Fine particles in wildfire smoke pose a far greater threat to the lungs than similar particles in vehicle exhaust and other types of air pollution, researchers report.
These fine particles — called PM2.5 — have a diameter about 1/20th the size of a human hair and can get into the respiratory tract, enter the bloodstream and damage key organs.
PM2.5 is the main component of wildfire smoke. Previous lab research has concluded that PM2.5 in wildfire smoke is more dangerous than PM2.5 in other sources, and this new University of California, San Diego study confirms that at a population level.
Researchers at UCSD’s Scripps Institution of Oceanography analyzed 14 years of Southern California hospital admissions data.
In Southern California, the most severe wildfires are driven by Santa Ana winds, which tend to blow smoke toward populated coastal areas. Climate change has delayed the start of rainy season in the region, pushing wildfire season closer to the peak of Santa Ana winds in early winter.
This study linked exposure to wildfire PM2.5 to strong Santa Ana winds with fire upwind. The authors also examined smoke plume data from the National Oceanic and Atmospheric Administration.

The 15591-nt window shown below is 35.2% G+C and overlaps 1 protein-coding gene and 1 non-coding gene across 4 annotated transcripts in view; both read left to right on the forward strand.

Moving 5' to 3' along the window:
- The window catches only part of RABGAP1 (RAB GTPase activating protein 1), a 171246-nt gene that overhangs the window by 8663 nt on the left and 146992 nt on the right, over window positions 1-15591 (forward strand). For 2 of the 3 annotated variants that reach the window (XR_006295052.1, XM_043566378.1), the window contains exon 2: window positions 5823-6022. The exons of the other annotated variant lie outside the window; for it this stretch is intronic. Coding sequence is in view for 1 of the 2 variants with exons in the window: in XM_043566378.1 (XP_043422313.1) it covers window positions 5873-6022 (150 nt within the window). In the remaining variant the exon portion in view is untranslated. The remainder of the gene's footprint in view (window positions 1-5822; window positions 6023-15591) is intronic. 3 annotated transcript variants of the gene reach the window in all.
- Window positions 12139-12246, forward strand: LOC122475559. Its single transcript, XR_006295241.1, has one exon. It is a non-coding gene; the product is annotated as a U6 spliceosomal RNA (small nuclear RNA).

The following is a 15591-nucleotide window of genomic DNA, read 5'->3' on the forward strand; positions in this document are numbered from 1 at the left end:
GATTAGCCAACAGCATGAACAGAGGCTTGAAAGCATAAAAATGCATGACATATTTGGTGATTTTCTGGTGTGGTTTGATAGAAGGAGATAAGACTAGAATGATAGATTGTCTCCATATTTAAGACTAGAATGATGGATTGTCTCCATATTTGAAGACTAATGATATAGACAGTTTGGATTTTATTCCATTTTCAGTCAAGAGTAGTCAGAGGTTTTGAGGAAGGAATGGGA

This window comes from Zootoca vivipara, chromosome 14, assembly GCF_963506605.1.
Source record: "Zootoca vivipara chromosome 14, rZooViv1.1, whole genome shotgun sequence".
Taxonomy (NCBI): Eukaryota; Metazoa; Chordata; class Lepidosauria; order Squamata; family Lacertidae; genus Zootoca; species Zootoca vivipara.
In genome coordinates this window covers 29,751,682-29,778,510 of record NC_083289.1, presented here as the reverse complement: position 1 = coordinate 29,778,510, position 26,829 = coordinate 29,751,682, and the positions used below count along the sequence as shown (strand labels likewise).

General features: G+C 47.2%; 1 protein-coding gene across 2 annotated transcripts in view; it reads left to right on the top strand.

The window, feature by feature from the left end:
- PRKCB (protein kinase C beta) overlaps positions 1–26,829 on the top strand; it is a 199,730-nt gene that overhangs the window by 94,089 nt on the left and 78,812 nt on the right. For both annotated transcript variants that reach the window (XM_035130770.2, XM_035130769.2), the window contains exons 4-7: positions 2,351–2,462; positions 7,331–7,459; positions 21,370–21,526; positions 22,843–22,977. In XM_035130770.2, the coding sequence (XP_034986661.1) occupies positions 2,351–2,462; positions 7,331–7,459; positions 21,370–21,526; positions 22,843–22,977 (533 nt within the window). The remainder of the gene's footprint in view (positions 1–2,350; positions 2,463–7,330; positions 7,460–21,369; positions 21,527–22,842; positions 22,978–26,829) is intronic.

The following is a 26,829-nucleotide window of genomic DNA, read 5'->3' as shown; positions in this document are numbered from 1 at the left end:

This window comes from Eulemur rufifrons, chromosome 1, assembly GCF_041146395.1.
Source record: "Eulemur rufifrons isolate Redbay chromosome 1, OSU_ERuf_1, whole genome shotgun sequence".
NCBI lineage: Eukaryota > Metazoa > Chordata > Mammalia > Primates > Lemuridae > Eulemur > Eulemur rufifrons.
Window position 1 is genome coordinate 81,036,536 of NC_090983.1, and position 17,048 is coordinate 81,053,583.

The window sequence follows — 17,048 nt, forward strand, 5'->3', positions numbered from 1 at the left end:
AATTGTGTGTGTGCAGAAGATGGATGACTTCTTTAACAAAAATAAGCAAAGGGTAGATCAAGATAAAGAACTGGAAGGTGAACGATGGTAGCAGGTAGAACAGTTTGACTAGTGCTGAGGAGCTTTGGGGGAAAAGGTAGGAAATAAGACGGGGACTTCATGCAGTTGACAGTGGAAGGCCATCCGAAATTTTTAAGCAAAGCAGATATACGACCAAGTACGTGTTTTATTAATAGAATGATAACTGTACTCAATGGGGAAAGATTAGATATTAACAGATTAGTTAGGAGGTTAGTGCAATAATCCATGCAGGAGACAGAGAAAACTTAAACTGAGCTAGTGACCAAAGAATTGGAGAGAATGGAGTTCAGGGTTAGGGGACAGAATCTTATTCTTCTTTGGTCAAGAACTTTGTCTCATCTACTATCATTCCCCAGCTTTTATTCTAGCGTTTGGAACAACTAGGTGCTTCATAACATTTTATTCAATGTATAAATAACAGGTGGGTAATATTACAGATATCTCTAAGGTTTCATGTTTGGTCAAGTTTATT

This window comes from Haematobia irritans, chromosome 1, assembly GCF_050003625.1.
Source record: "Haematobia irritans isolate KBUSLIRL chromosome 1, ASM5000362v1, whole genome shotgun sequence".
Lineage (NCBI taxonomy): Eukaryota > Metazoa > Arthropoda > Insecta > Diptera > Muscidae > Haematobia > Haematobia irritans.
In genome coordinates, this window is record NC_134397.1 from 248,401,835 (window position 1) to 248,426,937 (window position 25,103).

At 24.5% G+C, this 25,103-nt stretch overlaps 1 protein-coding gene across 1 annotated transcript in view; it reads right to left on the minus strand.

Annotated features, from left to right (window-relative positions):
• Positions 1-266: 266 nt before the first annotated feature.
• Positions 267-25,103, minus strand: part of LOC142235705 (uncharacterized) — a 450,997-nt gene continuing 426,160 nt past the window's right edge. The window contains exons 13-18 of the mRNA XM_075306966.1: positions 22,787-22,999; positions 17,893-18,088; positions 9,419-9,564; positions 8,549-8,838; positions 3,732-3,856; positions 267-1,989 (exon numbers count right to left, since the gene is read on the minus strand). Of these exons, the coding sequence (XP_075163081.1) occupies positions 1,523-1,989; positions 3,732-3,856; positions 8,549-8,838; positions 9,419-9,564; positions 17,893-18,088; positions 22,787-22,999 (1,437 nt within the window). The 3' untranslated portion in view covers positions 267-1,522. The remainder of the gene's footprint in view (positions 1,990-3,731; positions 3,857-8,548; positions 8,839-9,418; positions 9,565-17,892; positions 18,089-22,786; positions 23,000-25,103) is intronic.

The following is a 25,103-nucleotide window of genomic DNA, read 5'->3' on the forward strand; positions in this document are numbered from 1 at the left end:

A 10 microgram-per-cubic meter increase in wildfire PM2.5 was estimated to cause a 1.3% to 10% increase in respiratory-related hospital admissions. The same increase in PM2.5 from other sources was linked with a 1% increase in such admissions.
The findings — published March 5 in the journal Nature Communications — suggest that it may be incorrect to assume that all fine particles in the air are equally harmful. The study shows that wildfire smoke poses a significant health risk, even at a distance, according to corresponding author Rosana Aguilera, a postdoctoral scholar at Scripps.
“There is a daily threshold for the amount of PM2.5 in the air that is considered acceptable by the county and the Environmental Protection Agency (EPA),” Aguilera said in a news release. “The problem with this standard is that it doesn’t account for different sources of emission of PM2.5.”
It’s not clear why wildfire PM2.5 is more dangerous than other sources of particulate pollution, but what’s considered a safe level should be based on the source of the particles, especially in regions where most PM2.5 is expected to come from wildfires, the authors said.
“As conditions in Southern California become hotter and drier, we expect to see increased wildfire activity. This study demonstrates that the harm due to wildfire smoke may be greater than previously thought, bolstering the argument for early wildfire detection systems and efforts to mitigate climate change,” said study co-author Tom Corringham, who is also a postdoctoral scholar at Scripps.
The U.S. Centers for Disease Control and Prevention has more on wildfire smoke.
SOURCE: University of California, San Diego, news release, March 5, 2021